Review: Man Up (2015)


The rom-com has had a rough time in recent years, but Man Up – toplined by the intensely charming Lake Bell – proves there’s fire in the old belly yet. Unlucky in love, Nancy (Bell) inadvertently steals a date with Jack (Simon Pegg) when she’s mistaken as his blind date. The two embark upon a wild day in London that brings out the best and worst in them. Continue reading

Review: San Andreas (2015)


California crumbles in San Andreas, an overblown, preposterous and only intermittently entertaining disaster film that benefits considerably from Dwayne “The Rock” Johnson’s proven screen presence. In the aftermath of a devastating earthquake along the San Andreas Fault, rescue pilot (Johnson) and his estranged wife (Carla Gugino) reunite to save their daughter (Alexandra Daddario), who’s trapped in the middle of San Fransisco. Continue reading

Review: Moomins On The Riviera (2014)


Neatly timed to coincide with currently under way Cannes Film Festival, Moomins On The Riviera – based on Tove Jansson’s beloved creations – takes the eccentric hippo-like creatures on vacation for a sweetly soft fantasy. Swapping the idyllic familiarity of Moomin Valley for the South of France, the Moomins – save Moominpappa and Snorkmaiden, who are swept up by the attention put upon them – attempt to fit into the celebrity-obsession lifestyle, creating mayhem wherever they turn. Continue reading

Review: Tomorrowland (2015)


Tomorrowland in part rekindles Disney’s family-aimed fare, only to tumble when a clunky, talkative narrative stops the peppy fun in its tracks. Bright-eyed teen Casey (Britt Robertson) discovers a pin amongst her possessions that, when touched, transports her to a futuristic utopia. Her intrigue leads her to the doorstep of the curmudgeonly Frank (George Clooney), who reluctantly consents to take her there in person. Continue reading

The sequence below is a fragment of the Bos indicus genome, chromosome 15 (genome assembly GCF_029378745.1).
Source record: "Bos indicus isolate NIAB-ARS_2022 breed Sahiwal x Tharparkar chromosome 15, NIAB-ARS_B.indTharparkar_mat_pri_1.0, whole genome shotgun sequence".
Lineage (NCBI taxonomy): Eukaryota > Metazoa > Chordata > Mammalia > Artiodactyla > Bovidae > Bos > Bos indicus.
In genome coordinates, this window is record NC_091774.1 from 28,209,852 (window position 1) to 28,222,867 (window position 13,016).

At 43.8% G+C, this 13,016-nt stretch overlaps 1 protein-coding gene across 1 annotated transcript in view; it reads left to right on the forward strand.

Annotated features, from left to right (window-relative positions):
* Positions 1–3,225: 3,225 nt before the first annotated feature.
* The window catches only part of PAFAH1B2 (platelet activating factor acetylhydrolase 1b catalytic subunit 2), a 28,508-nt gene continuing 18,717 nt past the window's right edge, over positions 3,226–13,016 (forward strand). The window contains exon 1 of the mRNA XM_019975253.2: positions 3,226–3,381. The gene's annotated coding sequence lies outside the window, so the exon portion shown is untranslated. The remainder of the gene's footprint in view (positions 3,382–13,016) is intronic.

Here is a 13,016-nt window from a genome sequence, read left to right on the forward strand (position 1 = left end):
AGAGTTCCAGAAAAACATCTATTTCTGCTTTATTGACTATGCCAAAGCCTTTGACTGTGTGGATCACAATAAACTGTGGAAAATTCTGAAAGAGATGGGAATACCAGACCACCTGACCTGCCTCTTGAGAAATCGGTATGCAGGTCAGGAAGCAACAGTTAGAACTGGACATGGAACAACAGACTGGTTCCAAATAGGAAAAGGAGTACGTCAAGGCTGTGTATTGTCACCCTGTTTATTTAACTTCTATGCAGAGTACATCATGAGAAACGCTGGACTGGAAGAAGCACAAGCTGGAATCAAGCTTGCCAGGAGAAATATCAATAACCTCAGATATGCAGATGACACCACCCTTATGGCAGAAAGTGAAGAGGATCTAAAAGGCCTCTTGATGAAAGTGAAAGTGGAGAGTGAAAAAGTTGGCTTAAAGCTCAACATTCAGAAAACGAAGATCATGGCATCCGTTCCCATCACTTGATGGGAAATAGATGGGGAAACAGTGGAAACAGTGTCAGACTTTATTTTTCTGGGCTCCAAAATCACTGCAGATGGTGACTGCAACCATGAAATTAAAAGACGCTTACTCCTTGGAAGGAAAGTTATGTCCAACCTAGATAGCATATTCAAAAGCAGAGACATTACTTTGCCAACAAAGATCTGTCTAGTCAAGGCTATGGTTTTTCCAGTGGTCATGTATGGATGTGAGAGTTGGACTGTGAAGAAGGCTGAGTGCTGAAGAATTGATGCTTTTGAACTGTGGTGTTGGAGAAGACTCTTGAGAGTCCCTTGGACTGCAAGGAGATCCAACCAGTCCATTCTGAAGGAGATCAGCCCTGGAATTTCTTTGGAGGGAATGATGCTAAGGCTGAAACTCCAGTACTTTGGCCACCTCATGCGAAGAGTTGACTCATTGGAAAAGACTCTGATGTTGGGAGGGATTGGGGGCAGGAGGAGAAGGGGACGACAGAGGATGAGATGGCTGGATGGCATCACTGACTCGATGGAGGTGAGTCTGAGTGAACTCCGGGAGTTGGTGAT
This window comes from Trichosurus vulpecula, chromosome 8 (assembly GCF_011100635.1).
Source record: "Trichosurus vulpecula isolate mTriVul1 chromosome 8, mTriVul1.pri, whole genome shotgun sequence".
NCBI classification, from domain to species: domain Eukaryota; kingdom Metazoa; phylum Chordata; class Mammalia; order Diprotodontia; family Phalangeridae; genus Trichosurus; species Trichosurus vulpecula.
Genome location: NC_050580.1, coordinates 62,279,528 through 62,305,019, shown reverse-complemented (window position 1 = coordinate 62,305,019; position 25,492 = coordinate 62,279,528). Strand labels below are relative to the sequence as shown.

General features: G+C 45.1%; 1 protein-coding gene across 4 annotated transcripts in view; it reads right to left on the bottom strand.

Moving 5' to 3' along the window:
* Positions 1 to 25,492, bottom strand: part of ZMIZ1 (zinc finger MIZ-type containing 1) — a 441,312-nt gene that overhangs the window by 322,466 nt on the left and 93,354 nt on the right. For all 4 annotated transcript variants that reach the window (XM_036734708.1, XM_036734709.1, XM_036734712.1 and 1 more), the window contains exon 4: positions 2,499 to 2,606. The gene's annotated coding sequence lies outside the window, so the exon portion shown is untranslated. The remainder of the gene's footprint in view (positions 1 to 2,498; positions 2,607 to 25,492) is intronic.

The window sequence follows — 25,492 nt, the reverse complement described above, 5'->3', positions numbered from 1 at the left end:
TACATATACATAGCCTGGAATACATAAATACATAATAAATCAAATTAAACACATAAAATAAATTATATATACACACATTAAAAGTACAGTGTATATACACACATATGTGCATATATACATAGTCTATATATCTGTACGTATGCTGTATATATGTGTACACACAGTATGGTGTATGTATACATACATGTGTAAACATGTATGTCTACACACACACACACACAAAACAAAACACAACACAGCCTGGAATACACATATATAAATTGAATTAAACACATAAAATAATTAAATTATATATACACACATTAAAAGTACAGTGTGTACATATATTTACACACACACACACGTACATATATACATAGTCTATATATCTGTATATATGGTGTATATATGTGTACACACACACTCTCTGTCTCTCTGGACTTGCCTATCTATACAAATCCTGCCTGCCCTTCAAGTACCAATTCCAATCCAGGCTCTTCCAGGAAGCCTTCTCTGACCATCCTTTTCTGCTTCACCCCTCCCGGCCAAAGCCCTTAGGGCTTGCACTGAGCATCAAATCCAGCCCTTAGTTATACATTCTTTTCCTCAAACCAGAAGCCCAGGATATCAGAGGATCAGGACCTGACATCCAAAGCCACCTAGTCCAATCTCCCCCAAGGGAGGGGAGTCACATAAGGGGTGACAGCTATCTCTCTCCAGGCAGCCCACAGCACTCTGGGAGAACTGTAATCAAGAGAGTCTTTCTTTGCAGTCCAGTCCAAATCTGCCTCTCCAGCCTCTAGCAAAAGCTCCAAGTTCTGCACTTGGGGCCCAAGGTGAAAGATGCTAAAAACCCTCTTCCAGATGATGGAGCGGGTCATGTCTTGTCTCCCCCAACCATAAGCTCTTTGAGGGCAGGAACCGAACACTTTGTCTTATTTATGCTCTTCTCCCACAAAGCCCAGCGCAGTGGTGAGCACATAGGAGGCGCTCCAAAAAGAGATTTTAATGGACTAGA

Review: Unfriended (2015)


A horror film that uncovers the true fears of millennials, Unfriended breathes ample new life into the tired found footage device to deliver a film that’s both engaging and scary. An online chat room between five friends – Blaire (Shelley Henning), Mitch (Moses Storm), Jess (Renee Olstead), Adam (Will Peltz) and Ken (Jacob Wysocki) – is infiltrated by a tormenter claiming to be a recent teen suicide victim. Continue reading

Review: The Tribe (2014)


Myroslav Slaboshpytskiy’s The Tribe – one of the most discussed films so far this year – is a brutal, audacious and phenomenal drama that features no dialogue or subtitles. Set in a decrepit boarding school for deaf teens, the film unravels as new student Sergey (Grigoriy Fesenko) endeavours to integrate a new culture. The narrative, which observes a steady rise through the ranks, is easy enough to follow, even if it is uncomfortable every step of the way. Continue reading

Review: Mad Max: Fury Road (2015)


Stuck in development turmoil for years, Mad Max: Fury Road – the fourth in the franchise – returns us to George Miller’s one-of-a-kind post-apocalyptic badlands for a full-throttle, action-packed whirlwind of elite madness. Haunted by his past and left wandering the harsh desert alone, Max (Tom Hardy) is unwittingly swept up in a desperate attempt to flee the tyrannical clutches of Immortan Joe (Hugh Keays-Byrne) lead by Imperator Furiosa (Charlize Theron). Continue reading

Review: A Royal Night Out (2015)


The future Queen-to-be ditches the monotony of daily routine and parties the night away in breezy but ultimately forgettable period drama A Royal Night Out. Lead by a who’s-who of predominantly British acting talent, the film lends a wistful, warm-hearted eye to the V.E. Day celebrations, when Princess Elizabeth and Princess Margaret (played wonderfully by Sarah Gadon and relative newcomer Bel Powley, respectively) leave the confines of Buckingham Palace to party the night away. Continue reading

Review: Pitch Perfect 2 (2015)


After the first not only soared into the hearts and mind of many, but also became a certified box office success, Pitch Perfect 2 shrugs off sequel pressures to come out on top. The Barden Bellas have found success in the world of competitive a cappella, until a wardrobe malfunction sends them crashing out. Their only chance of redemption is to do the unthinkable and win at the World A Cappella Competition. Continue reading

Review: Rosewater (2014)


Jon Stewart steps away from his role as host of the satirical news program The Daily Show to direct Rosewater, a fact-based drama of moderate interest and skill. Iranian-born reporter Maziar Bahari (Gael García Bernal) returns to his homeland to cover an election, only to be imprisoned and interrogated for 118 days on suspicion of being a foreign spy. Continue reading